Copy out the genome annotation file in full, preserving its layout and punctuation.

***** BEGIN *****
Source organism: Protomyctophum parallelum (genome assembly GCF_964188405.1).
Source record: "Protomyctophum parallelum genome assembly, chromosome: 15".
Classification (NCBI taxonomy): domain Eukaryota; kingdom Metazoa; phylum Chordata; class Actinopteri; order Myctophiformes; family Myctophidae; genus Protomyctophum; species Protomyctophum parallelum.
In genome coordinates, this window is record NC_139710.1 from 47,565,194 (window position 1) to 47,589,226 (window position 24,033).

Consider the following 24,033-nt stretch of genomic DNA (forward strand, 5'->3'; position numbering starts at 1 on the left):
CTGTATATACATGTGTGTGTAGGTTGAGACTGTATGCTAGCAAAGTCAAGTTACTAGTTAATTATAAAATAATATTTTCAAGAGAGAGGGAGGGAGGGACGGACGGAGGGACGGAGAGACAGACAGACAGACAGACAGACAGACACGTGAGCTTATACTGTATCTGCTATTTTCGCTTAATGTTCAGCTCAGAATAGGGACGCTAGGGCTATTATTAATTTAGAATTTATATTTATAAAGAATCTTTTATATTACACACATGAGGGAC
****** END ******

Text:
Source organism: Protomyctophum parallelum (genome assembly GCF_964188405.1).
Source record: "Protomyctophum parallelum genome assembly, chromosome: 15".
Classification (NCBI taxonomy): domain Eukaryota; kingdom Metazoa; phylum Chordata; class Actinopteri; order Myctophiformes; family Myctophidae; genus Protomyctophum; species Protomyctophum parallelum.
In genome coordinates, this window is record NC_139710.1 from 47,565,194 (window position 1) to 47,589,226 (window position 24,033).

Consider the following 24,033-nt stretch of genomic DNA (forward strand, 5'->3'; position numbering starts at 1 on the left):
CTGTATATACATGTGTGTGTAGGTTGAGACTGTATGCTAGCAAAGTCAAGTTACTAGTTAATTATAAAATAATATTTTCAAGAGAGAGGGAGGGAGGGACGGACGGAGGGACGGAGAGACAGACAGACAGACAGACAGACAGACACGTGAGCTTATACTGTATCTGCTATTTTCGCTTAATGTTCAGCTCAGAATAGGGACGCTAGGGCTATTATTAATTTAGAATTTATATTTATAAAGAATCTTTTATATTACACACATGAGGGAC